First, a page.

the student’s goals, which are reviewed
quarterly, as well as quarterly progress
reports that are sent to parents.
Before the meeting, the student and
the teacher make and modify lists of
strengths and needs according to each
subject. They use these lists, along with
input from teachers, parents, and oth-
ers, to develop new goals and bench-
marks. Team members can use similar
processes to discuss accommodation
needs and concerns, using a checklist of
potential accommodations to stimulate
IEP Preparation Sessions #4
and #5
The special education teacher may want
to prepare a draft of the district’s IEP
form that includes possible individual
goals for the coming year. In the fourth
session, the student and the teacher
review the proposed goals and the effec-
tiveness of accommodations that are
being used in each class.
During both the fourth and the fifth
sessions, the student uses the draft IEP
to practice his or her presentation for
the IEP meeting. To support student
involvement, other students who have
previously participated in student-led
IEP meetings may model how to lead a
meeting. This is followed by verbal
practice, feedback from teachers and
others, and additional practice.
IEP Preparation Session #6
In some cases a sixth meeting is sched-
uled for additional discussion and prac-
tice. Teachers sometimes videotape a
rehearsal session and play that back for
the student, discussing how to improve
the student’s presentation at the IEP
Our project individualized training
and sometimes varied the precise
approach with the teacher and the indi-
vidual student. Students with prior
experience leading IEP meetings often
required fewer practice sessions to pre-
pare for the meetings. (For an individual
example, see box, “Erika’s IEP.”)
Results From Our Research
More than 100 students with mild dis-
abilities from a range of cultural back-
grounds had been involved in student-
led IEPs annually at the high school
where we implemented this project.
Between September 1999 and July 2000,
we conducted three studies involving 43
students. The studies included
Observations of student-led IEP
Interviews with teachers.
Interviews with students.
Teachers prepared the students to
lead their IEP meetings using three to
six preparation sessions that lasted 20-
45 minutes each. During these prepara-
tion sessions, students helped deter-
mine their needs, goals, transition pref-
erences, present levels of performance,
and accommodation needs. Following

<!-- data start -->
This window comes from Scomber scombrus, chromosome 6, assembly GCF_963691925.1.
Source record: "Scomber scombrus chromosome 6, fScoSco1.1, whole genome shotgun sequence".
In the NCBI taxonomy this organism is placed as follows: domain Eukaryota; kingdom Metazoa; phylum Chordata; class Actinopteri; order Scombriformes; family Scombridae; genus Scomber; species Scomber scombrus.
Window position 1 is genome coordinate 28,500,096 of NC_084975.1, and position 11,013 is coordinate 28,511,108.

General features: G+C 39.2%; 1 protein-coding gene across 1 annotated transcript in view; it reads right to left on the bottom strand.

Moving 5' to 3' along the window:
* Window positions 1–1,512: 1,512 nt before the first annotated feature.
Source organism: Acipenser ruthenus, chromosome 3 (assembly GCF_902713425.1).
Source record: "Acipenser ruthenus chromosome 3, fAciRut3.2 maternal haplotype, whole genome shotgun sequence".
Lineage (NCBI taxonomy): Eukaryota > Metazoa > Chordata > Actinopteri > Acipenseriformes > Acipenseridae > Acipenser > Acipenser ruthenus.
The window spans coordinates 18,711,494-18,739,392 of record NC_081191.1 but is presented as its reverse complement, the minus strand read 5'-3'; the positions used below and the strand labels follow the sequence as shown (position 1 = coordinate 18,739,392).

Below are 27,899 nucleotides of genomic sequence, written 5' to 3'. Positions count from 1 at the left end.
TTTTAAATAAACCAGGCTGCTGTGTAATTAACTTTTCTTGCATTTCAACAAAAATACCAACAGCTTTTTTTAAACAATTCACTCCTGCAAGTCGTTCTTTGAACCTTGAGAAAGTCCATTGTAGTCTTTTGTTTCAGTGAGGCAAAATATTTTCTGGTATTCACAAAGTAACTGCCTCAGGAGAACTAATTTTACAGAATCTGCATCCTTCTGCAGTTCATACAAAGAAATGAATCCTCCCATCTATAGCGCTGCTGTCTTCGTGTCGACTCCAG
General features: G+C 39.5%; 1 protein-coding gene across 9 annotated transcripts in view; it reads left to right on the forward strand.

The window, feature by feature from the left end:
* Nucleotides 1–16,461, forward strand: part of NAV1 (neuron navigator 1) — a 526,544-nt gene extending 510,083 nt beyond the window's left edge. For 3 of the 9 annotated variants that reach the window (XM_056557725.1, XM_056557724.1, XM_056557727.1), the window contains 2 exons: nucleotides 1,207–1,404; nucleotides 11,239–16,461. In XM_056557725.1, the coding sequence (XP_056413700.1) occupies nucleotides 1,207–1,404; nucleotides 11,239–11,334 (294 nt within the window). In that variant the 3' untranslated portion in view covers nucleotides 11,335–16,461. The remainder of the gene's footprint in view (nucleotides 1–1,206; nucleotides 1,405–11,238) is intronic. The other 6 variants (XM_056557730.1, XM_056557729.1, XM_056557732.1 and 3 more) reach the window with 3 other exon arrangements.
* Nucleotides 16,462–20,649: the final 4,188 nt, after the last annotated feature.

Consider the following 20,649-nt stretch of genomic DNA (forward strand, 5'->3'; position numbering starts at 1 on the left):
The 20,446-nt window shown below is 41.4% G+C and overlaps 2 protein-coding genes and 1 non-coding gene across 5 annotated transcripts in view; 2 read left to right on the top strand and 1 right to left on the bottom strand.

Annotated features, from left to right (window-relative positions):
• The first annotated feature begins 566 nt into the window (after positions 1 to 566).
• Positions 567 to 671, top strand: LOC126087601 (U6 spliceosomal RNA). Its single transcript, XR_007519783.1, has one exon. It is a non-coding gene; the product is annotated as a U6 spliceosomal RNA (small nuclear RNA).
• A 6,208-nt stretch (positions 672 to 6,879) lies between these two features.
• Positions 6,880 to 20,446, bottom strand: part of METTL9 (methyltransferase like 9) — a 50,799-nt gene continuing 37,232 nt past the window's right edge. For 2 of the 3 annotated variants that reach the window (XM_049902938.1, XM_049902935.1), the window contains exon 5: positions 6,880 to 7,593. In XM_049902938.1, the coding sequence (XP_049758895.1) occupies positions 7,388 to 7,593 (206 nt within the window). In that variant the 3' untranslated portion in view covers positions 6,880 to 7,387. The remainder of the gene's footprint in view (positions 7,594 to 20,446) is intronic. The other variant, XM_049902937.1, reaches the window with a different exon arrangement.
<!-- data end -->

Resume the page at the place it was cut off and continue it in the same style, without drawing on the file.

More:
this preparation, project staff and con-
sultants observed 5 student-led IEP
meetings and interviewed 10 teachers
and 35 students. (Four students had left
the school, and 4 were not available at
the time of the observations and inter-
views.) Our results confirm the follow-
Students were involved and did con-
tribute to meetings.
• Students knew about their disability
rights and their accommodations.
• Students gained increased self-confi-
dence and were able to advocate for
Parental participation increased.
General educators described stu-
dents who lead IEP meetings as
Interacting more positively with
Having greater knowledge of their
legal rights.
Assuming more responsibility for
themselves and having more support.
Being more aware of their limitations
and the resources available to them.
Detailed information on our results
are in our article, “Implementing
Student-Led IEPs: Student Participation
and Student and Teacher Reactions”
(Mason, et al, 2002) (See box,
“Questions About Leading IEP
Future Directions for Student-
Led IEPs
Preliminary data from a recent CEC Web
survey indicates that of 529 respon-
dents, approximately 70% rated student
involvement in IEPs as “very impor-
tant”; yet, only 65% of that group was
satisfied with the current level of stu-
dent involvement with IEPs (Mason,
Field, & Sawilowsky, in press). Other
data from that survey also show that
respondents had a strong interest in
self-determination and a similar dissat-
isfaction with the approach school dis-
tricts are taking in this area.
Similar results are reported by oth-
ers. For example, in a statewide survey,
self-determination was ranked as
“important” or “very important” by
77% of the respondents (Agran et al.,
1999). Only 55% of those respondents
included self-determination skills on
their student’s IEPs.
The findings of researchers such as
David Test and his colleagues provides a
positive outlook for the future involve-
ment of students in determining their
own goals and contributing to their edu-
cational plans. They report an increas-
ing popularity in the use of these terms
at special education meetings and in a
proliferation of self-determination cur-
ricula (Test, Karvonen, Wood, Browder,
& Algozzine, 2000). Moreover, in a
recent compilation of articles published
by the National Transition Network,
Johnson and Emanuel (2000) have
included a series of articles that all sug-
gest an increase in student involvement
in the IEP process.
Most of the authors of articles in this
compilation are concerned about the sig-
nificant number of students who are not
involved in the IEP process. Johnson
(2000), for example, suggests that class-
es should be offered to enhance decision
making and that students’ goals for self-
determination must be clearly stated
within IEPs. Furney and Salembier
(2000) noted that a growing amount of
literature supports the efficacy of stu-
dent involvement in terms of increased